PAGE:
Since lab mice have been kind enough to start making baby formula for us, it might be nice to pay them back. Luckily, two UCLA scientists have the perfect gift: a bacterial gene that, when inserted into the rat genome, adds a new metabolic pathway that makes it impossible to get fat, no matter the carb content of the mouse's diet.
As detailed in the latest issue of the journal Cell Metabolism, the E. coli gene affects the glucose metabolism of the mouse's liver by adding a new chemical pathway that preferentially metabolizes fat over carbohydrates. So even if the mouse keeps packing away a never ending pasta bowl and free bread sticks, it will burn fat instead of gaining weight from the carbs.
Researchers discovered the obesity-preventing power of this gene by accident. They knew the gene related to carbohydrate metabolism, and engineered the gene into the mouse genome simply to help them identify important enzymes, not help the subject's waist line.
Sadly, despite the unexpected obesity result, this discovery does not have an immediate clinical application. However, the enzymes identified by the study do hold the promise of some day imbuing humans with the same fat burning power the mice displayed.
"This is an interesting and viable way to look at metabolism," said Katrina Dipple, an associate professor of human genetics and pediatrics and UCLA and a coauthor of the paper, "but we need to look deeper into the pathways to develop therapies."
This sounds dangerous. Ya know, for most of human history a good layer of fat was translated as healthy and attractive (and probably for good reason). Lets not get rid of fat like its some sort of useless cancer.
Nah. Let anyone who wants to sign a waiver have all their fat bled off of them. When the winter to end all winters comes, The Fat shall be the pride of the land! -maniacal laughter-
Lets hope this slips under the radar...
I get wary any time I hear someone mention weight gain / loss and fat vs. carbs. It is things like this that brought us the Atkins diet, which has left many unfortunate people (although slightly thinner) with dangerous cholesterol levels and a severe lack of fiber. The way this article is written implies that carbs are bad, because no matter how many carbs the mice were given, they didn't get fat. We need to always remember that we don't have that gene and we need to be wary of making people think that carbs are bad; we need them for energy, and an excess of anything is never good!
Were this gene to be inserted into humans and the goodness or badness of carbs to be taken out of the equation, we still need to remember that fat is important as well. Sure, historically obesity was a good thing because it tended to mean that you were rich and didn't have to work, but the capacity to become obese is a good thing. In our society, we don't have problems with famine, so we don't need to become obese any more to tide us over in thin times, but we still need fat. Fat is not just for energy; fat is insulation. If you give someone the capability to never get fat, and if they have a child who carries that gene, you greatly endanger the child; brown fat is essential after birth in keeping up the temperature of one's head and torso.
This article does not point out whether or not it is just impossible to get fat, or impossible to build up necessary stores of body fat. The reason marathon runners carbo load the night before a race is because they want to build up such energy stores as glycogen in their liver, and at the end of the race (or when they "hit the wall") many collapse with exhaustion. If the human body has such extensive capabilities of burning off carbohydrates, if we can completely exhaust them, then imagine what would happen if we had the ability to use fat as an energy source and completely exhausted it (which is exactly what happens when you exert yourself to physical exhaustion)! We have fat for a reason, evolution has given us fat, and we would be wise to not tinker with Mother Nature's design.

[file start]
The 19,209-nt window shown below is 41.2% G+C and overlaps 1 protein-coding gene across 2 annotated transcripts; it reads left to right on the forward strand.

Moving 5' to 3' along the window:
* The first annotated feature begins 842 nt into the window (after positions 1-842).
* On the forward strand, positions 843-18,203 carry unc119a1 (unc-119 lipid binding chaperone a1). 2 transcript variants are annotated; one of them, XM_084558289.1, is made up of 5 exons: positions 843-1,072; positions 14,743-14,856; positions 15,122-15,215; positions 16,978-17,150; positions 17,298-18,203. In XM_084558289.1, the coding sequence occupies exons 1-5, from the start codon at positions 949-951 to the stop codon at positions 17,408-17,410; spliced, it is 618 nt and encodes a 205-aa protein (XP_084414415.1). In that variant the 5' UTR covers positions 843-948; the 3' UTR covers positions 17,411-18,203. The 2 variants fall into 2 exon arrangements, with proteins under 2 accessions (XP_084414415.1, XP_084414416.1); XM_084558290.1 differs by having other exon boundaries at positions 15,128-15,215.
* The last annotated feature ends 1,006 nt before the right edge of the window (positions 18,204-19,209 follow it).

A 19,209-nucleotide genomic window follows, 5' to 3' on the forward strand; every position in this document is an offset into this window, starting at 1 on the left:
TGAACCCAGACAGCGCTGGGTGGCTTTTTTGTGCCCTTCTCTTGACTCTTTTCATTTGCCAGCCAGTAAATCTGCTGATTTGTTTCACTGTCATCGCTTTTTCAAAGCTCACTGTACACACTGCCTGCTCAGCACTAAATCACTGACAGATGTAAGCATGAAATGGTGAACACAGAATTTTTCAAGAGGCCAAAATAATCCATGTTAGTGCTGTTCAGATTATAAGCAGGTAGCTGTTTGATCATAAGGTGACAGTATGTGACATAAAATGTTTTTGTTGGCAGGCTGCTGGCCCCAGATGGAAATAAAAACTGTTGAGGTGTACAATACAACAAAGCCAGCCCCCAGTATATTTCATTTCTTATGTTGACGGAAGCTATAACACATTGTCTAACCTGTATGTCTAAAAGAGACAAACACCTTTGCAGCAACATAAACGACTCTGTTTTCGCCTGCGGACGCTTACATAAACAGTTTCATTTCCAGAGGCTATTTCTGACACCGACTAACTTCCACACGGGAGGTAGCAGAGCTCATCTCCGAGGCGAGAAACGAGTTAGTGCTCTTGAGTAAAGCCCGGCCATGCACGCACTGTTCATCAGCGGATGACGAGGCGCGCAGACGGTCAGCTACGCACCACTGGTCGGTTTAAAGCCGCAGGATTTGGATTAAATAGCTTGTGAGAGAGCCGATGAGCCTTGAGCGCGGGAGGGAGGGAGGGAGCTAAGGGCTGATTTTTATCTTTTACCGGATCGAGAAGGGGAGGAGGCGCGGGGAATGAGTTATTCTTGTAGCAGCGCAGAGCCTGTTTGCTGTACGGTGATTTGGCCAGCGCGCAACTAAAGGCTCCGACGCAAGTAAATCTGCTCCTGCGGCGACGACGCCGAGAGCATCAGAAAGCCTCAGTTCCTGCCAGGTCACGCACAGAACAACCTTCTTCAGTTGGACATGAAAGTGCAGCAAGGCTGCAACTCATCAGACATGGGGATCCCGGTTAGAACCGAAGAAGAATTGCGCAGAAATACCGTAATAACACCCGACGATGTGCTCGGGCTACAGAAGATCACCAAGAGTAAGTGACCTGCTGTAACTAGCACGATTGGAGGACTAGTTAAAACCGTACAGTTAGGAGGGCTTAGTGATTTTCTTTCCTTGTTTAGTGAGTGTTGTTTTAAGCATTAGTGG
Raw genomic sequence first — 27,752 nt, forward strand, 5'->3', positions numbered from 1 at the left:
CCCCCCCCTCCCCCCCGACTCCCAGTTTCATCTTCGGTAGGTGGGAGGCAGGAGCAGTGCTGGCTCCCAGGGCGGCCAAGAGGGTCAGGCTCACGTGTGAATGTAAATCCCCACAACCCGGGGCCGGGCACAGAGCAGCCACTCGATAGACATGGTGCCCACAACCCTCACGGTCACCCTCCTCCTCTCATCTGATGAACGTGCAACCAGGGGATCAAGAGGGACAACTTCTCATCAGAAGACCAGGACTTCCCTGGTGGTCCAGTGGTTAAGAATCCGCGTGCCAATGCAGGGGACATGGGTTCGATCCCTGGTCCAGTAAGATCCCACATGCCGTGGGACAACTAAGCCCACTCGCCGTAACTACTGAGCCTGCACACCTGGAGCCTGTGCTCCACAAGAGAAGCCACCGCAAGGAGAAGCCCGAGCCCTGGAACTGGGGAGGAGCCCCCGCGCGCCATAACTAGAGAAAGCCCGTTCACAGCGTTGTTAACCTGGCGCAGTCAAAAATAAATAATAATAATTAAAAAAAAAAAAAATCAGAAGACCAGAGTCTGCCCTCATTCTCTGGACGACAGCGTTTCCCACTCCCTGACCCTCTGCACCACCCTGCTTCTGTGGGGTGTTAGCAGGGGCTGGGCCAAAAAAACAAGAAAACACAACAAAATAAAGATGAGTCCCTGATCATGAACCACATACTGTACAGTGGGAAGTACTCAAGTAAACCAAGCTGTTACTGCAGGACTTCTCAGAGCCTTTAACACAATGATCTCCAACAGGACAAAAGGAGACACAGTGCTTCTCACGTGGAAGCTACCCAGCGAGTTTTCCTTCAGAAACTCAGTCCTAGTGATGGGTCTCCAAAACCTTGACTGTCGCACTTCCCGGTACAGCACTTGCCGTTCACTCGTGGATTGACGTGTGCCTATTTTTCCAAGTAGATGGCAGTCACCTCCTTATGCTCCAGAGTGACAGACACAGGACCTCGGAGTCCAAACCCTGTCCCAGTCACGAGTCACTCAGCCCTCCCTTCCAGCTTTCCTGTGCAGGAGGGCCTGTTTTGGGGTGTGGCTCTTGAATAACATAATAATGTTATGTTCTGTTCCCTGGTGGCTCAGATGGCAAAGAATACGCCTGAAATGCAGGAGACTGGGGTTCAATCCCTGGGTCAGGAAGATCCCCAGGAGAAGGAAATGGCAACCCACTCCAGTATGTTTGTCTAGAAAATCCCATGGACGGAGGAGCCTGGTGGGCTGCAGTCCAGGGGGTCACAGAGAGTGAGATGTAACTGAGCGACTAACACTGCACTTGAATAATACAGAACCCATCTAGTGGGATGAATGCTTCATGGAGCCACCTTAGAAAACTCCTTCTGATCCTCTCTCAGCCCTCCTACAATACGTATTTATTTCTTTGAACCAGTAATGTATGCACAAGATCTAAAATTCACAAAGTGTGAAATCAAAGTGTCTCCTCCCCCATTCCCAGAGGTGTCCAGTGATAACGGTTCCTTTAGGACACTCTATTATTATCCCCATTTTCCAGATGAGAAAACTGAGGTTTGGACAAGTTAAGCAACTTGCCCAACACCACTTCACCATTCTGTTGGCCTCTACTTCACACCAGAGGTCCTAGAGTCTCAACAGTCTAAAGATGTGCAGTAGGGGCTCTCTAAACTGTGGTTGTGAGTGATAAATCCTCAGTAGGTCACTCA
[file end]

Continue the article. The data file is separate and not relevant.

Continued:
Department of Biology
Well instead of something that make,s you never gain wait make a drug that make,s you not feel hunger and use your fat cell,s it would be like the new thing for sports and with out the nasty problems because fat can be used for a long time also the drug can be used slowly for people who want to lose weight and can,t walk maybe because of his/her weight.
While I agree that we all need fat for brains, curves, padding, insulation, etc., being someone with more than my fair share makes me interested in anything that could possibly help with my quality of life. This article seems to be saying that this gene would cause the body to burn fat first over carbohydrates, that is if I'm reading for content correctly. This shouldn't change the way the body produces fat, usually from the over intake of the carbohydrates we all know and love too much in urban societies. Also, it doesn't keep us from storing this necessary fat in our bodies like we do now. The only real change is that before, our body fat was stored away for a time of famine that I'm not likely to see or even live through, were it to occur. Now, if the gene was successfully adapted for humans, I will lose fat faster if my intake of food changes because the long term parking that is my belly roll will clear out before I start using the carbs directly. I wonder what effect this would have on blood sugar and diabetes. It would certainly be a happy accident if this could help with that.
Nice rat, fat very fast, but what for?